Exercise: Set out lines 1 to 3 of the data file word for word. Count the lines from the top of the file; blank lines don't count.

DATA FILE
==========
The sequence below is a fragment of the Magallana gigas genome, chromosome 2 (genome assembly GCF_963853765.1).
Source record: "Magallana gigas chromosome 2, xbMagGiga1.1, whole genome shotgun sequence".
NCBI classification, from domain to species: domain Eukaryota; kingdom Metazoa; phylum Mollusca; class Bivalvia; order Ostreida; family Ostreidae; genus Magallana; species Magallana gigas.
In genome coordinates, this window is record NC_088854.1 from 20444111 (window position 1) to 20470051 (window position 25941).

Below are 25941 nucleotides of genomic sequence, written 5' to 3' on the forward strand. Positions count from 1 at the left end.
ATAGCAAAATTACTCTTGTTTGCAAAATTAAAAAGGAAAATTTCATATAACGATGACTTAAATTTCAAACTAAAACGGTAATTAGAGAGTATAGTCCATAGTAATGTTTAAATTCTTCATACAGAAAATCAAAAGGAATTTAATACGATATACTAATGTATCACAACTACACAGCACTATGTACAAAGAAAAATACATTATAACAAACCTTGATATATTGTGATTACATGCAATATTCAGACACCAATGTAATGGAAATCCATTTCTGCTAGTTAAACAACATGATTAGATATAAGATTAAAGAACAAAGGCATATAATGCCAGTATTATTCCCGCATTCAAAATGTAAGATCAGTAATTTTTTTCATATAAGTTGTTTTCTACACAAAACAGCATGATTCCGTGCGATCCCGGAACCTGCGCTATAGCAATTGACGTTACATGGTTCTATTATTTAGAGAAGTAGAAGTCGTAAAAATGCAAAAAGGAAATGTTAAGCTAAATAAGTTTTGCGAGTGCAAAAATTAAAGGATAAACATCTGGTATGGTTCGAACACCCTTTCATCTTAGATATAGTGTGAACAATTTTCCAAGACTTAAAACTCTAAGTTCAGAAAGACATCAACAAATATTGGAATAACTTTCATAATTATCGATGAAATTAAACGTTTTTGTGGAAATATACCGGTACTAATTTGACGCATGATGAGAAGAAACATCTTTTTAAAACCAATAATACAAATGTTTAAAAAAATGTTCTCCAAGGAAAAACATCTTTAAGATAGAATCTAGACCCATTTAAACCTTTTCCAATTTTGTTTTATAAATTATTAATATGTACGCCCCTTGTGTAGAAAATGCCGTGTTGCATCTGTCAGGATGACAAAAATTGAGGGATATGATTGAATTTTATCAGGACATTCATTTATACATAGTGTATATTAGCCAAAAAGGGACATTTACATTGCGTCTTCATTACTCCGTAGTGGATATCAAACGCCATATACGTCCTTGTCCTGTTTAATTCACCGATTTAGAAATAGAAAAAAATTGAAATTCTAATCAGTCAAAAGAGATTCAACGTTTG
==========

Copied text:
The sequence below is a fragment of the Magallana gigas genome, chromosome 2 (genome assembly GCF_963853765.1).
Source record: "Magallana gigas chromosome 2, xbMagGiga1.1, whole genome shotgun sequence".
NCBI classification, from domain to species: domain Eukaryota; kingdom Metazoa; phylum Mollusca; class Bivalvia; order Ostreida; family Ostreidae; genus Magallana; species Magallana gigas.